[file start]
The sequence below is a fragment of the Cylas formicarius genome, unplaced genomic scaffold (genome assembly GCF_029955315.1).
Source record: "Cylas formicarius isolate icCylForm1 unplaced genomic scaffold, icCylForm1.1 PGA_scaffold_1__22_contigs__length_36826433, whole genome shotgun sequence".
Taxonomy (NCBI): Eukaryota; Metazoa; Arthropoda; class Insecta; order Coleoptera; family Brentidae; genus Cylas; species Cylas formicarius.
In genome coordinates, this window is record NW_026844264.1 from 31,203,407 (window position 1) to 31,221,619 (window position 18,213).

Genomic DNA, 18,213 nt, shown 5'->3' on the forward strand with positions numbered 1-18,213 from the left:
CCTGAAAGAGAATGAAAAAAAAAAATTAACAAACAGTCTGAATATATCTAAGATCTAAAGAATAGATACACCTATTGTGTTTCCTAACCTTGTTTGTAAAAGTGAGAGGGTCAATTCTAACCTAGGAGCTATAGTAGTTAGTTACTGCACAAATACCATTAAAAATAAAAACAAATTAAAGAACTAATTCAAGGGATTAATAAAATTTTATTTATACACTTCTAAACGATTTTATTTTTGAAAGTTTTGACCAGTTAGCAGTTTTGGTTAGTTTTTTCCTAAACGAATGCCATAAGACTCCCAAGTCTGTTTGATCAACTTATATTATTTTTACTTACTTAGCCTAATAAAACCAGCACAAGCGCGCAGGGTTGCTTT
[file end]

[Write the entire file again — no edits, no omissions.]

The sequence below is a fragment of the Cylas formicarius genome, unplaced genomic scaffold (genome assembly GCF_029955315.1).
Source record: "Cylas formicarius isolate icCylForm1 unplaced genomic scaffold, icCylForm1.1 PGA_scaffold_1__22_contigs__length_36826433, whole genome shotgun sequence".
Taxonomy (NCBI): Eukaryota; Metazoa; Arthropoda; class Insecta; order Coleoptera; family Brentidae; genus Cylas; species Cylas formicarius.
In genome coordinates, this window is record NW_026844264.1 from 31,203,407 (window position 1) to 31,221,619 (window position 18,213).

Genomic DNA, 18,213 nt, shown 5'->3' on the forward strand with positions numbered 1-18,213 from the left:
CCTGAAAGAGAATGAAAAAAAAAAATTAACAAACAGTCTGAATATATCTAAGATCTAAAGAATAGATACACCTATTGTGTTTCCTAACCTTGTTTGTAAAAGTGAGAGGGTCAATTCTAACCTAGGAGCTATAGTAGTTAGTTACTGCACAAATACCATTAAAAATAAAAACAAATTAAAGAACTAATTCAAGGGATTAATAAAATTTTATTTATACACTTCTAAACGATTTTATTTTTGAAAGTTTTGACCAGTTAGCAGTTTTGGTTAGTTTTTTCCTAAACGAATGCCATAAGACTCCCAAGTCTGTTTGATCAACTTATATTATTTTTACTTACTTAGCCTAATAAAACCAGCACAAGCGCGCAGGGTTGCTTT